Venom is a secretion produced by specific animals, which is synthesized in the specialized cells of their body. Animal venoms constitute a plethora of bioactive molecules with high affinity for diversified targets in cells.

Despite their tremendous toxicity, animals’ venoms can be used to investigate physiological mechanisms and represent auspicious components for drug development. As a matter of fact, the bioactive components of venoms have been investigated as a colossal source of important therapeutic agents. Interestingly, tremendous variation and molecular diversity of distinct groups of venoms have opened up whole new avenues for future therapeutic microbiology. 


According to the recent Global Cancer Statistics, there are approximately 32.6 million cancer patients globally, representing it as one of the primary causes of mortality in the world. Among discrete anticancer agents in targeted therapies, animal venoms have created tremendous interest when designing new effectual anticancer drugs. Venoms extracted from snakes of families Viperidae, Elapidae, Atractaspididae, and Colubridae are known to exhibit an anticancer trait. Venoms of these families contain Bradykinin-potentiating peptides, L-amino acid oxidases, Cysteine-rich secretory proteins, Phospholipase A2, Phosphodiesterases, Acetylcholinesterases, Metalloproteinases, Three-finger toxins, Arginine esterases, C-type lectins, Disintegrins, Myotoxins, Hyaluronidases, Serine proteases, Sarafotoxins, and Prothrombin activators.

Wasp venoms showed anticancer activity against diverse cell lines with a varied mode of actions. Polybia MP1 isolated from Polybia paulista showed anticancer activity against prostate and bladder cancer cells through diversified modes of actions such as depolarization, irreversible cytolysis, inhibition of tumor cell proliferation, and membrane disruption. Quinone isolated from Vespa simillima exhibited anticancer activity against rat liver cancer cells by inducing apoptosis. NVP (1) isolated from Nidus vespae revealed anticancer traits against HepG2 cells by condensing nuclear chromatin, arresting cell cycle at G1 phase, and inhibiting mRNA expression.

Venoms extracted from toads (Bufo gargarizans, B. melanostictus, and Rana ridibunda), centipede (Parafontaria laminate), caterpillar (Hyalophora cecropia), and ants (Solenopsis invicta) showed anticancer attribute against distinct cancer cell lines viz. HeLa, human bladder carcinoma, human leukemia, colon carcinoma, breast adenocarcinoma, lung carcinoma, melanoma, and angiosarcoma.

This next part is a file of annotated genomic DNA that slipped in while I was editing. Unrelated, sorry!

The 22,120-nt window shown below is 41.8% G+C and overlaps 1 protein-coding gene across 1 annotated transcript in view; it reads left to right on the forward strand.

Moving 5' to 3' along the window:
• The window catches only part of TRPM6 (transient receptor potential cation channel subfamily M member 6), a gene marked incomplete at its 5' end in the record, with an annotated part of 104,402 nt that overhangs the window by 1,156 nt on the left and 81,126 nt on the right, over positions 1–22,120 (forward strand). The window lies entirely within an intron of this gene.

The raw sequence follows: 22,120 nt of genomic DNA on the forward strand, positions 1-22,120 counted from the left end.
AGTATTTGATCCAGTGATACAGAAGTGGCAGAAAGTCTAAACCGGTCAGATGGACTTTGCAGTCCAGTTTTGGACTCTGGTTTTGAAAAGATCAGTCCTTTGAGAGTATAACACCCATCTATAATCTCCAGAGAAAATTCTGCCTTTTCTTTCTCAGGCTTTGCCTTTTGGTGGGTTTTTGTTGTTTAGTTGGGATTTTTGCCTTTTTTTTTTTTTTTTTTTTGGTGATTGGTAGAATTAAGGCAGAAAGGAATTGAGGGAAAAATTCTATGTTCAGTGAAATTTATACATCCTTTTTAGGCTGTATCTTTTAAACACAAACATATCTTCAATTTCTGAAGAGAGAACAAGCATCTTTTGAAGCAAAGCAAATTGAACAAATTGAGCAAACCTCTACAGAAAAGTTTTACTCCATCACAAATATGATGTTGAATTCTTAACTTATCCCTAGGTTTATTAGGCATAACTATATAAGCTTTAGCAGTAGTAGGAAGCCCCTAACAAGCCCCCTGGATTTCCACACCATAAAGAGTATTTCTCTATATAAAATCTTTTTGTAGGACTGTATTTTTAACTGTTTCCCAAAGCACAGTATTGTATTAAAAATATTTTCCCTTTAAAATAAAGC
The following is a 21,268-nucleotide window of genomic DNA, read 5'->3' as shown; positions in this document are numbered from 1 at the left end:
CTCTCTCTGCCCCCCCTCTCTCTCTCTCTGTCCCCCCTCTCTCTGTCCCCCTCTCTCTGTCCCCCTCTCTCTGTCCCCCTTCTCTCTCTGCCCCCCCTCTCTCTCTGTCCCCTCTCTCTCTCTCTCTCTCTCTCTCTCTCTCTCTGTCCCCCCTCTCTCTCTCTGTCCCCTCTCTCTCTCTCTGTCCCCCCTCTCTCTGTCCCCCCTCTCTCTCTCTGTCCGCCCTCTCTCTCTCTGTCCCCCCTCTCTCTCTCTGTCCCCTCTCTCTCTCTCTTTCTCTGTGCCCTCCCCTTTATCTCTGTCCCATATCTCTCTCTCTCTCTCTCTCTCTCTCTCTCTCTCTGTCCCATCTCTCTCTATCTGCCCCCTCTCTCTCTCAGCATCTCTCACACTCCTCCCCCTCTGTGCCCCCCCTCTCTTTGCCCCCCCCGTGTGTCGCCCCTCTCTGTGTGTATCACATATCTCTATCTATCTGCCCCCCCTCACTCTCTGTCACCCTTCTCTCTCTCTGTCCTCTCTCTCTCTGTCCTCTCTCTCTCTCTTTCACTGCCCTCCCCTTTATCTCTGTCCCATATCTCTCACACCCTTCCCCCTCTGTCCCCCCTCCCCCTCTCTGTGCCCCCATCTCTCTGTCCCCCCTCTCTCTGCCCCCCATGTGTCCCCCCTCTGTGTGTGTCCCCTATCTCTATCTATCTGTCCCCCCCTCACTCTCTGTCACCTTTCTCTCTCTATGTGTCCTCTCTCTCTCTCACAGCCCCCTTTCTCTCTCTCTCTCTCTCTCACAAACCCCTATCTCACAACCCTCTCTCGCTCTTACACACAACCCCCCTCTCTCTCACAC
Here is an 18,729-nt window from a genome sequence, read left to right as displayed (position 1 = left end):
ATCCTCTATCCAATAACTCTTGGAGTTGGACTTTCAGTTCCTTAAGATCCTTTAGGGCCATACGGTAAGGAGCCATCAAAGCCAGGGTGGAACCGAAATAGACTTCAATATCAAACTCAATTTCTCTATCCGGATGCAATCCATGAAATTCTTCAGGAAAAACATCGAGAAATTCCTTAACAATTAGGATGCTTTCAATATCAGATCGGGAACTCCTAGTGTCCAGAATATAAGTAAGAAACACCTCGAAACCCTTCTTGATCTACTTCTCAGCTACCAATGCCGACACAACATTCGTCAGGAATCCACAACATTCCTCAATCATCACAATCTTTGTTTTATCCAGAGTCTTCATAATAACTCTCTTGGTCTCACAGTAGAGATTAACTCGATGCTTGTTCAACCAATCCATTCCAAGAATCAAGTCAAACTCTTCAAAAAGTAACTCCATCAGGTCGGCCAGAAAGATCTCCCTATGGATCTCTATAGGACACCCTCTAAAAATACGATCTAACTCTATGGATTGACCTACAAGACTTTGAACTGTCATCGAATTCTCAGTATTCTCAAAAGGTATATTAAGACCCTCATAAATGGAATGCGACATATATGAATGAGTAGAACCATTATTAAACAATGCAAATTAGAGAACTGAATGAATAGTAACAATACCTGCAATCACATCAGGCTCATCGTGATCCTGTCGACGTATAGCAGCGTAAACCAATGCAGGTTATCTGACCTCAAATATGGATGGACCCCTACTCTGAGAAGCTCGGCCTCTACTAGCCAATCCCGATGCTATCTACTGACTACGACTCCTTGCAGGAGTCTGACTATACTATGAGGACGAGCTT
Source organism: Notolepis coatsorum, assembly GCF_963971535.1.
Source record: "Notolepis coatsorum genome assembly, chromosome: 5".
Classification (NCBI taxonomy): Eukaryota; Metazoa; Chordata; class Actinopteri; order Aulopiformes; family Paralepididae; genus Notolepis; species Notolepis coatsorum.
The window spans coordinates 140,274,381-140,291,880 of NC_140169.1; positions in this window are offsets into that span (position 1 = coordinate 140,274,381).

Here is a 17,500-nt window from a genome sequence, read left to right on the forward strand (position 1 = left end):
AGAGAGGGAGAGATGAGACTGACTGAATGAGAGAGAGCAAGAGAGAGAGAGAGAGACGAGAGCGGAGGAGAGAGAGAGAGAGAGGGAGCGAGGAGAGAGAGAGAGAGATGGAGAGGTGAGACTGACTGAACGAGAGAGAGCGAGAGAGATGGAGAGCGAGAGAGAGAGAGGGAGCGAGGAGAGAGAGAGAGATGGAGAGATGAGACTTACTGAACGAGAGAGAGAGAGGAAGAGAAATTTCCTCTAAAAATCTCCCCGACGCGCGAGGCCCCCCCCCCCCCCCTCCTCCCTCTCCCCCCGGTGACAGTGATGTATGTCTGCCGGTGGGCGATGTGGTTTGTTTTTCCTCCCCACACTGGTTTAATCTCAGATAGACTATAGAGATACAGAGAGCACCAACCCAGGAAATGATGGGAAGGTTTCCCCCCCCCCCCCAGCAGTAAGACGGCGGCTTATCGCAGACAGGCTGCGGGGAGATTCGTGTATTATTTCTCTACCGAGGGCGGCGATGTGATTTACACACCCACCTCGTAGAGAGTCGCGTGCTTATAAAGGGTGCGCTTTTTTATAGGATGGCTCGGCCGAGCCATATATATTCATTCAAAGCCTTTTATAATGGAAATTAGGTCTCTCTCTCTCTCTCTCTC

Likewise, diverse scorpion species such as Buthus martensii Karsch (BmK), Heterometrus bengalensis Koch, Androctonus amoreuxi, Odontobuthus doriae, Tityus discrepans, Androctonus crassicauda, Androctonus bicolour, Leiurus quinquestriatus, Buthus tumulus, Tityus serrulatus are known to exhibit anticancer activity against various cancer cell lines by up-regulating caspase 3, arresting cell cycle, inducing membrane blabbing, inducing DNA fragmentation, inducing mitochondria depolarization, arresting cell cycle on S-phase, decreasing cell motility, blocking K+ channels, and affecting Na+ channels. Cantharidin, a monoterpene derived from Mylabris phalerata and M. cichorii (Chinese blister beetles) exhibited in vitro anticancer property against human leukemic cells. Bioactive components viz. melittin, apamin, adolapin, mast-cell-degranulating peptide, PA2, histamine, and epinephrine of bee venom are known to target various cancer cells. Lycosin-1 (from Lycosa singoriensis venom) showed growth inhibition of varied cancer cells like fibrosarcoma, lung adenocarcinoma, prostate carcinoma, colon adenocarcinoma, cervix carcinoma, and hepatocellular carcinoma. Macrothele raveni spider associated venom also suppressed the growth of human myelogenous leukemia cells.